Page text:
Auctions & Asking the Right Questions

March 17, 2010
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Auctions are a great fit for many types of properties, but how do you figure out if it’s right for your property?

UCAS United Country jumped into the world of real estate auctions three years ago, and more of our local offices get involved with auctioneers every day. Though this method of real estate marketing is become common in markets across the U.S., some buyers, sellers and agents still have questions. Auctions are a great fit for many types of properties, but how do you figure out if it’s right for your property? We want to help make your decision both simple and seamless, so we’ve put together a checklist for qualifying property and sellers when considering the auction method of marketing.

Questions To Ask When Qualifying Your Seller SELLER INFORMATION:

  • How many people own the property?
  • What is the ownership structure (individual, partnership, corporation)?
  • How long have they owned the property?
  • How did they acquire the property (buy, inherit, 1031 exchange, etc)?
  • Is the seller capable of up-front marketing funds?
  • Does the seller live near the property?
  • How does the seller get along with the neighboring property owners?
  • How well is the seller liked in the community?
  • Has the seller ever had an auction?
  • Has the seller ever offered this property at auction?
  • Why are they selling the property?
  • Does the seller need to sell the property?
  • How long has the property been for sale?
  • How long can they afford to hold the property?
  • What are their monthly holding costs (taxes, HOA dues, utilities, upkeep, etc)?
  • What are their plans after the sale?
  • What is the seller’s current financial state?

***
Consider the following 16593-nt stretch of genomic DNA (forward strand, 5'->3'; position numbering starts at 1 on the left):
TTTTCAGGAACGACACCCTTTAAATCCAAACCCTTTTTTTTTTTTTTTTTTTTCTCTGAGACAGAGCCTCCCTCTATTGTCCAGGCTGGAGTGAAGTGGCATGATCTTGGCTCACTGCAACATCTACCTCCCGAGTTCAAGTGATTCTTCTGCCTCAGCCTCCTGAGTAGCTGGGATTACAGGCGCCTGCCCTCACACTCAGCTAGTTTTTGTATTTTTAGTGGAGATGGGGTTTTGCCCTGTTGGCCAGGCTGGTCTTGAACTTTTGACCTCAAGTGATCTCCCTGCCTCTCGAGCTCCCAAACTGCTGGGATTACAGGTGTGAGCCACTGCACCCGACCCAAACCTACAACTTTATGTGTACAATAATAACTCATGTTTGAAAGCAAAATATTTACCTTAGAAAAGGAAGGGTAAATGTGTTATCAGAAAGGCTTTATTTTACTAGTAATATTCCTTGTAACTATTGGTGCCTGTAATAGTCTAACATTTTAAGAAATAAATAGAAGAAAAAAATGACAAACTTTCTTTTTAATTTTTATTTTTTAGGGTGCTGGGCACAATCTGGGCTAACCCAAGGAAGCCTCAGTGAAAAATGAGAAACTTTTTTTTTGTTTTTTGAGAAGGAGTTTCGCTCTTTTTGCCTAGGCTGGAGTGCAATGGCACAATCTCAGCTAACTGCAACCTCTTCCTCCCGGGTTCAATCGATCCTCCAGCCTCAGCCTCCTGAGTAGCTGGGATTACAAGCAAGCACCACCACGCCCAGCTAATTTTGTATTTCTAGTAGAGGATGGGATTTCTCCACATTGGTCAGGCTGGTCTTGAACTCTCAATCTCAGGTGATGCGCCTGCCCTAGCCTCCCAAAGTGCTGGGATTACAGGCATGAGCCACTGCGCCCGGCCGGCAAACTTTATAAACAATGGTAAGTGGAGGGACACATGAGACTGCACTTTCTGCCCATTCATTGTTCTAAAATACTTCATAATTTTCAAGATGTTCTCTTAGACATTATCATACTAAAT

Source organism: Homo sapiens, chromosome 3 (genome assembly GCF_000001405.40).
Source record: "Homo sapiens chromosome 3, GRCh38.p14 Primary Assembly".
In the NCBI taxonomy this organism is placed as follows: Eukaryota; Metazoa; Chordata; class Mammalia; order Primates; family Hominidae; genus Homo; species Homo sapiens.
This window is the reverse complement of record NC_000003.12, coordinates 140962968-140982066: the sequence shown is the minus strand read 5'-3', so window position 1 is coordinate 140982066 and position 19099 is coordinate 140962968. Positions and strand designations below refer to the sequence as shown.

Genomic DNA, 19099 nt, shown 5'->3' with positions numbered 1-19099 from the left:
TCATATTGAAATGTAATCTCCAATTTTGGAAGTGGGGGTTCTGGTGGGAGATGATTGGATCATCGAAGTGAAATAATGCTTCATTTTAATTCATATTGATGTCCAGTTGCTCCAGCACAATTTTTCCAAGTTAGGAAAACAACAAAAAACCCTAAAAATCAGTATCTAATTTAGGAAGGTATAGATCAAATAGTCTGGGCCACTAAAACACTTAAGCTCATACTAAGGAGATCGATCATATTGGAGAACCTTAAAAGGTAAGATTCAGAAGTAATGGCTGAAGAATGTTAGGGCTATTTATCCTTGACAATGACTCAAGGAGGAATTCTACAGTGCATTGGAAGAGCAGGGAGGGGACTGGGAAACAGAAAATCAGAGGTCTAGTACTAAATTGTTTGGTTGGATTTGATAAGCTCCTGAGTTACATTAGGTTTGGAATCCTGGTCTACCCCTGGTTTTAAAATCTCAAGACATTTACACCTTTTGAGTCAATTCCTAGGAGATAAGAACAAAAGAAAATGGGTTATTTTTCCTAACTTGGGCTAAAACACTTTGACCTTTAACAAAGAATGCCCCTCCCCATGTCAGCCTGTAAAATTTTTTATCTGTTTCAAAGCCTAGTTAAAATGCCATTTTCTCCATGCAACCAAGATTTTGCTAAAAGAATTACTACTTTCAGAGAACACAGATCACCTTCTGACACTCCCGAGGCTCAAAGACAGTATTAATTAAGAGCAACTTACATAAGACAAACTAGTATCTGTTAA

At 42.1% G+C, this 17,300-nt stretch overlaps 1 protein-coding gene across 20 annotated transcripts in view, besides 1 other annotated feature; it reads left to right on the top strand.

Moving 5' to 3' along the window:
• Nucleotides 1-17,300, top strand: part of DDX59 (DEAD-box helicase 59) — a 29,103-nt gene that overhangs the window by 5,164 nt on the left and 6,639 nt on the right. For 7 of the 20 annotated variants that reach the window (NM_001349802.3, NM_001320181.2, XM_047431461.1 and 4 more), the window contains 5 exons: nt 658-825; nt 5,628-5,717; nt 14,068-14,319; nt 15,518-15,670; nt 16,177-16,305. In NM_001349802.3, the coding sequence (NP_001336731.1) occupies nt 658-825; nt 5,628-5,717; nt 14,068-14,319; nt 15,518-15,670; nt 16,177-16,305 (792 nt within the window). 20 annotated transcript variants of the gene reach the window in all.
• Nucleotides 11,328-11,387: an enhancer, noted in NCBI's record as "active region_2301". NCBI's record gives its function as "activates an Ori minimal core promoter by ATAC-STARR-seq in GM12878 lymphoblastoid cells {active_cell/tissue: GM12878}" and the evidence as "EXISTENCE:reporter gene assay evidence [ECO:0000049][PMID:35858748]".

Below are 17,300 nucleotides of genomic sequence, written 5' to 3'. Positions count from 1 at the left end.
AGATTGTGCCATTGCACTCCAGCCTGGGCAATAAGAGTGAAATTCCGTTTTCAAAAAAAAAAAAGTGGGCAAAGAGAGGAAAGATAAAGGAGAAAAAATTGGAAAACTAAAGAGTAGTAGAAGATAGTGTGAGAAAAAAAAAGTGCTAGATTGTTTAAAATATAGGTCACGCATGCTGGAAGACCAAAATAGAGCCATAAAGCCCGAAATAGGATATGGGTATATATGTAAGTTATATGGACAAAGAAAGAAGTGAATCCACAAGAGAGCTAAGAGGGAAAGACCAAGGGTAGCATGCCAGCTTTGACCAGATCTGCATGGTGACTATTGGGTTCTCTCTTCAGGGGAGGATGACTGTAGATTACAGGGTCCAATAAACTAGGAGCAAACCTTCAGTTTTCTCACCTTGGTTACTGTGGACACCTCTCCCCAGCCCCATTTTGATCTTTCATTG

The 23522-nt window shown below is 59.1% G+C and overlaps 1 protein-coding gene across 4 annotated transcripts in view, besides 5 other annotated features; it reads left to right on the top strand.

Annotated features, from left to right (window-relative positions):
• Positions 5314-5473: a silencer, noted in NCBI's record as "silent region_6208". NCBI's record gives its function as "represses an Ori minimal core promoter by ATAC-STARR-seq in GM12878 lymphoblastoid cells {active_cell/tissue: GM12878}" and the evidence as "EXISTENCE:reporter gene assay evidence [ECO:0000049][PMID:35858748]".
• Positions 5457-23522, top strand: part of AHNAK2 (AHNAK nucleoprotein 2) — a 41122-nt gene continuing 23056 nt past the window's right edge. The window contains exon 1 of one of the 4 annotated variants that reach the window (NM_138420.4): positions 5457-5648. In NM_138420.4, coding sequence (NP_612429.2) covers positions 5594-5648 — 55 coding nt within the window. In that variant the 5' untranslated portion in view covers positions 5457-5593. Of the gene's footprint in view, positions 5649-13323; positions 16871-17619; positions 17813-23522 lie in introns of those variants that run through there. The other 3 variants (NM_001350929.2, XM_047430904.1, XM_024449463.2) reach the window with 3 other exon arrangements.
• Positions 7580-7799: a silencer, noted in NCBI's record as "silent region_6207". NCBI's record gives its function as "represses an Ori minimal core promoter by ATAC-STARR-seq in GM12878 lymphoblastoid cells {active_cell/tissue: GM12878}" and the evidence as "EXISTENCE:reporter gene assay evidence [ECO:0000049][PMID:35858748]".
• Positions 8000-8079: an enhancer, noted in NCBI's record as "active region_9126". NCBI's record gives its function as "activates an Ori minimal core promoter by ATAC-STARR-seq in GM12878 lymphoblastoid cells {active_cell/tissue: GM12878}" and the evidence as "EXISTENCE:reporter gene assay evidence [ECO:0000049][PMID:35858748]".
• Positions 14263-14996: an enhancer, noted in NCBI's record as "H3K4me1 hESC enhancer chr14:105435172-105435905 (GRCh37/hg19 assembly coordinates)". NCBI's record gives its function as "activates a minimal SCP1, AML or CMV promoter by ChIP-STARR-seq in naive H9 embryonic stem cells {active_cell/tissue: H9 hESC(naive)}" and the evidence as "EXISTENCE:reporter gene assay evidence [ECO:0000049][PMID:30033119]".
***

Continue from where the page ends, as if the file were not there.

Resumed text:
• Are there monthly or annual maintenance fees?
  • Does the seller have the ability to sell “absolute”?
  • Is the seller flexible on the sale price?
  • Is seller willing and capable of paying out of pocket an amount on top of the high bid to pay off the mortgage and deliver a clear title?
Questions To Ask When Qualifying the Property PRICING PROPERTY:
  • Does the seller have realistic expectations?
  • Does the seller have any equity in the property?
  • Is the property priced accordingly to its current condition?
  • Does the seller have the ability to sell the property “absolute”?
  • Is there a current appraisal on the property (past 24 months)?
  • What is the tax-assessed value of the property?
  • Are there any loans on the property (who holds mortgage)?
  • Is the property currently listed?
  • How long was it listed (days on market)?
  • Who was the broker?
  • Were there any offers made on the property? (If so, how many offers and dollar amount)
  • Did the property receive good local and national exposure?
  • Are there real estate signs on the property?
  • How long has the property been without signs on it (freshen up)?
  • Does seller have any previous flyers or advertising of the property?
  • What is the current condition of the property?
  • Are the utilities intact on the property?
  • Is there good, legal access to the property?
  • Has there been any recent change in the local real estate market?
  • Are there factors or problems that will directly affect the fair market value (hazardous materials, easements, access, economic obsolesces, zoning, deed restrictions, historical district, etc)?
  • What are the annual property taxes?
  • Can you secure a traditional listing on the property after the auction if it does not sell?
  • Seller expectations higher than the current market value.
  • Seller not willing to waiver from price expectations.
  • Seller is extremely overbearing leading into the auction negotiations and refuses to give control to auctioneer.
  • Seller has had multiple auctions with multiple firms and is not happy with past experiences and/or openly predicts failure during auction negotiation process.
  • Property has been listed for long period of time with no or minimal price reduction.
  • Seller unwilling to fully invest into a well-planned marketing program and wants to drastically cut the marketing costs.
  • Property is not in good condition for auction and seller will not make improvements.
  • Seller is not giving full disclosure and information about the property (fails to tell the whole story about the property).
Have you bought or sold – or represented a client who bought or sold – a property through an auction? Did you ask or answer any of these questions? We’d love to hear about your experience.